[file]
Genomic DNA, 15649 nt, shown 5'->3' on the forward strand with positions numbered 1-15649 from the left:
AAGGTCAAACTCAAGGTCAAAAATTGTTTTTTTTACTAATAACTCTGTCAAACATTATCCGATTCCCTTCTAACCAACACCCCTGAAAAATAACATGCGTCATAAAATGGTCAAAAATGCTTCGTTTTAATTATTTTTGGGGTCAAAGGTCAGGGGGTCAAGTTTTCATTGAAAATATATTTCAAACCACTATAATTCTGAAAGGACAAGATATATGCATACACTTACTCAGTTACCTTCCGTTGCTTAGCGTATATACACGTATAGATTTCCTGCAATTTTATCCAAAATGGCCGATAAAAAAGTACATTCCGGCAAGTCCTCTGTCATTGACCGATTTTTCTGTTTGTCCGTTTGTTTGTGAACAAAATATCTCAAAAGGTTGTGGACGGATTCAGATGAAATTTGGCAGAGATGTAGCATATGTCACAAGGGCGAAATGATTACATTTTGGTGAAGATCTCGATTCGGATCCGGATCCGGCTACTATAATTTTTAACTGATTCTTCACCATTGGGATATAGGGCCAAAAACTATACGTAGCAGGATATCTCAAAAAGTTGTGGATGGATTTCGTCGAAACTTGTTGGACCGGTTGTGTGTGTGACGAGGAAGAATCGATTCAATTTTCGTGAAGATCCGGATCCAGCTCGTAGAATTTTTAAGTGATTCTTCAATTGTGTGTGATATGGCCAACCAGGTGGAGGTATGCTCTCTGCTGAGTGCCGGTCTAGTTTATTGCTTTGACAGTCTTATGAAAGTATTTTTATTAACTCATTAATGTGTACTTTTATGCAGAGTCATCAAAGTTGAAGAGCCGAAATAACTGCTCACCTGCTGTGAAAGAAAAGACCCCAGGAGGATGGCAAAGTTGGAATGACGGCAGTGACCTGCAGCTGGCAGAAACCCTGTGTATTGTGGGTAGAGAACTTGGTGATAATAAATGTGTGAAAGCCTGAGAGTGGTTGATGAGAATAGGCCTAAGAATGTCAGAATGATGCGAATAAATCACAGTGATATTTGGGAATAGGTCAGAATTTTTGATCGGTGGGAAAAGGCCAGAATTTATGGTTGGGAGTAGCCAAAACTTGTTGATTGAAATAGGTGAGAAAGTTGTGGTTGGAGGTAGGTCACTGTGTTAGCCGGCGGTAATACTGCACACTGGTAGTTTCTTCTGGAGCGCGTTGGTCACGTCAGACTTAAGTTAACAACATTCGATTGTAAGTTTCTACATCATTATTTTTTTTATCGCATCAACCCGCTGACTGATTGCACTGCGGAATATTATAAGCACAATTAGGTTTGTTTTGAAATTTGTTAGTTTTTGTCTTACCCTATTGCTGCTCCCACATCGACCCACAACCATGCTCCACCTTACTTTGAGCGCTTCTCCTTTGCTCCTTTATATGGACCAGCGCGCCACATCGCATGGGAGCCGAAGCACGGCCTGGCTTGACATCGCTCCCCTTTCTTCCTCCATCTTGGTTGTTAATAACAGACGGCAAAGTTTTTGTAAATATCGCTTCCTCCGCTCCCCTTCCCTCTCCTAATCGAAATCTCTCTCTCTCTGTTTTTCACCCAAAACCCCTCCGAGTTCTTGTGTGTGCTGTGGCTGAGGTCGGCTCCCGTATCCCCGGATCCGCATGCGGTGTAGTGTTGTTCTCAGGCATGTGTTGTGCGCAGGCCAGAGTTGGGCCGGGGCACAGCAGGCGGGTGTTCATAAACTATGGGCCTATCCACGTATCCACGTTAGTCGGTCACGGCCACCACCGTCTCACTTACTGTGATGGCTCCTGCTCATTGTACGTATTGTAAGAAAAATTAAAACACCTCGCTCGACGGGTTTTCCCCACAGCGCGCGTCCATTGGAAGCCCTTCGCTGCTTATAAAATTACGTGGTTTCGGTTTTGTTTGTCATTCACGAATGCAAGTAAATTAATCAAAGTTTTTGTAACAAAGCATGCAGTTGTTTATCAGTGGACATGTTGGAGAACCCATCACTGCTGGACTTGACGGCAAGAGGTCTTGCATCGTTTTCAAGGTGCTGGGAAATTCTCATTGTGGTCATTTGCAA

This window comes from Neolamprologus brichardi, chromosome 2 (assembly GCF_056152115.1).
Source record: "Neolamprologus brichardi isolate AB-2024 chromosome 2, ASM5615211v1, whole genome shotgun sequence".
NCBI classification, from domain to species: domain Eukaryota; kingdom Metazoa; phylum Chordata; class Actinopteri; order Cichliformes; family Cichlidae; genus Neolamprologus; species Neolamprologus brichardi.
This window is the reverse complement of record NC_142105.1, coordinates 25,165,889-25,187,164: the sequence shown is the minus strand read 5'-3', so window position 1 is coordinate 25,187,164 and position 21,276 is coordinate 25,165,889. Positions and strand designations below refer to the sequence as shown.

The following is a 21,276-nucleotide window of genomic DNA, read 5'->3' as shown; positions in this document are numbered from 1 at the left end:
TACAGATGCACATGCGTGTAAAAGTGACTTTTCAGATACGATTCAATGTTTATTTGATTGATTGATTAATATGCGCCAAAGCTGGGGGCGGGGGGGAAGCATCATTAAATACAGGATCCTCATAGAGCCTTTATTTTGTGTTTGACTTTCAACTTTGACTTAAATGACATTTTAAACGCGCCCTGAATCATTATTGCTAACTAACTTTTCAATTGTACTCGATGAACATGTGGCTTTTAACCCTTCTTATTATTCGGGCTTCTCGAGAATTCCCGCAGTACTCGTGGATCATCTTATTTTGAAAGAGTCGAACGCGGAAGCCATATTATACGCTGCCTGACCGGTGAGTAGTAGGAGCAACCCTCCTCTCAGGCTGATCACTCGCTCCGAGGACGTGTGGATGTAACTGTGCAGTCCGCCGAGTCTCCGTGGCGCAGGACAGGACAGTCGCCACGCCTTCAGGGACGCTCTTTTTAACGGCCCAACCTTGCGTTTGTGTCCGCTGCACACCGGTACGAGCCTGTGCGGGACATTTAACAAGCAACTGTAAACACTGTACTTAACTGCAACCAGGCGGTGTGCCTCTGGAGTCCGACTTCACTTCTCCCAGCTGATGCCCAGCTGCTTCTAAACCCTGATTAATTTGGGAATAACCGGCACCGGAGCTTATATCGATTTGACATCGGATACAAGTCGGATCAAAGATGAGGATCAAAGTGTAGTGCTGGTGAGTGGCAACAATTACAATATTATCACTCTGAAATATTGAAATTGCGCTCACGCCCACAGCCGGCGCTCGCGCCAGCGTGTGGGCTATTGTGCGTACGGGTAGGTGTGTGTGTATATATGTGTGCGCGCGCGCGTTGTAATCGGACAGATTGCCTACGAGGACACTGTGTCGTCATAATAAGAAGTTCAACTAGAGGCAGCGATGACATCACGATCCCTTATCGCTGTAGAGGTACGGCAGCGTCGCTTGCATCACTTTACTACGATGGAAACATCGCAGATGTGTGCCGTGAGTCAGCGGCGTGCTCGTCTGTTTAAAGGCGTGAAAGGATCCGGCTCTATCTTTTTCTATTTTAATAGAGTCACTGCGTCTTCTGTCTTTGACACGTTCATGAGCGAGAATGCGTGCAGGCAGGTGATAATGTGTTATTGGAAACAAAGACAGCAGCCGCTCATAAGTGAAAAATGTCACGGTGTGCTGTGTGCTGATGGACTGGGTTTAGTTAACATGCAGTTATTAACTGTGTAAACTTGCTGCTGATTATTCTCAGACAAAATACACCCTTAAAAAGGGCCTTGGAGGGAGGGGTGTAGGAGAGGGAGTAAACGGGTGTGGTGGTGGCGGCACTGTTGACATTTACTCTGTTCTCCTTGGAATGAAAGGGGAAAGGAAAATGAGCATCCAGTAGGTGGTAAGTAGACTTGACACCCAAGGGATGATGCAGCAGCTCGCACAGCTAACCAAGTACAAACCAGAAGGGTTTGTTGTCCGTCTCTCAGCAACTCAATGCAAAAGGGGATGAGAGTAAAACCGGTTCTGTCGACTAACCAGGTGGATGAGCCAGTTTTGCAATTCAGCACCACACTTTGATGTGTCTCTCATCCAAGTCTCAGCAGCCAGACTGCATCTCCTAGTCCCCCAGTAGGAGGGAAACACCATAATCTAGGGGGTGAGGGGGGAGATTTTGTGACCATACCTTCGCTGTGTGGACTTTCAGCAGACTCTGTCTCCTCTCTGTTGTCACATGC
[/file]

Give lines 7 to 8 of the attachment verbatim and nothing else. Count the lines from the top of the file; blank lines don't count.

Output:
The following is a 21,276-nucleotide window of genomic DNA, read 5'->3' as shown; positions in this document are numbered from 1 at the left end:
TACAGATGCACATGCGTGTAAAAGTGACTTTTCAGATACGATTCAATGTTTATTTGATTGATTGATTAATATGCGCCAAAGCTGGGGGCGGGGGGGAAGCATCATTAAATACAGGATCCTCATAGAGCCTTTATTTTGTGTTTGACTTTCAACTTTGACTTAAATGACATTTTAAACGCGCCCTGAATCATTATTGCTAACTAACTTTTCAATTGTACTCGATGAACATGTGGCTTTTAACCCTTCTTATTATTCGGGCTTCTCGAGAATTCCCGCAGTACTCGTGGATCATCTTATTTTGAAAGAGTCGAACGCGGAAGCCATATTATACGCTGCCTGACCGGTGAGTAGTAGGAGCAACCCTCCTCTCAGGCTGATCACTCGCTCCGAGGACGTGTGGATGTAACTGTGCAGTCCGCCGAGTCTCCGTGGCGCAGGACAGGACAGTCGCCACGCCTTCAGGGACGCTCTTTTTAACGGCCCAACCTTGCGTTTGTGTCCGCTGCACACCGGTACGAGCCTGTGCGGGACATTTAACAAGCAACTGTAAACACTGTACTTAACTGCAACCAGGCGGTGTGCCTCTGGAGTCCGACTTCACTTCTCCCAGCTGATGCCCAGCTGCTTCTAAACCCTGATTAATTTGGGAATAACCGGCACCGGAGCTTATATCGATTTGACATCGGATACAAGTCGGATCAAAGATGAGGATCAAAGTGTAGTGCTGGTGAGTGGCAACAATTACAATATTATCACTCTGAAATATTGAAATTGCGCTCACGCCCACAGCCGGCGCTCGCGCCAGCGTGTGGGCTATTGTGCGTACGGGTAGGTGTGTGTGTATATATGTGTGCGCGCGCGCGTTGTAATCGGACAGATTGCCTACGAGGACACTGTGTCGTCATAATAAGAAGTTCAACTAGAGGCAGCGATGACATCACGATCCCTTATCGCTGTAGAGGTACGGCAGCGTCGCTTGCATCACTTTACTACGATGGAAACATCGCAGATGTGTGCCGTGAGTCAGCGGCGTGCTCGTCTGTTTAAAGGCGTGAAAGGATCCGGCTCTATCTTTTTCTATTTTAATAGAGTCACTGCGTCTTCTGTCTTTGACACGTTCATGAGCGAGAATGCGTGCAGGCAGGTGATAATGTGTTATTGGAAACAAAGACAGCAGCCGCTCATAAGTGAAAAATGTCACGGTGTGCTGTGTGCTGATGGACTGGGTTTAGTTAACATGCAGTTATTAACTGTGTAAACTTGCTGCTGATTATTCTCAGACAAAATACACCCTTAAAAAGGGCCTTGGAGGGAGGGGTGTAGGAGAGGGAGTAAACGGGTGTGGTGGTGGCGGCACTGTTGACATTTACTCTGTTCTCCTTGGAATGAAAGGGGAAAGGAAAATGAGCATCCAGTAGGTGGTAAGTAGACTTGACACCCAAGGGATGATGCAGCAGCTCGCACAGCTAACCAAGTACAAACCAGAAGGGTTTGTTGTCCGTCTCTCAGCAACTCAATGCAAAAGGGGATGAGAGTAAAACCGGTTCTGTCGACTAACCAGGTGGATGAGCCAGTTTTGCAATTCAGCACCACACTTTGATGTGTCTCTCATCCAAGTCTCAGCAGCCAGACTGCATCTCCTAGTCCCCCAGTAGGAGGGAAACACCATAATCTAGGGGGTGAGGGGGGAGATTTTGTGACCATACCTTCGCTGTGTGGACTTTCAGCAGACTCTGTCTCCTCTCTGTTGTCACATGC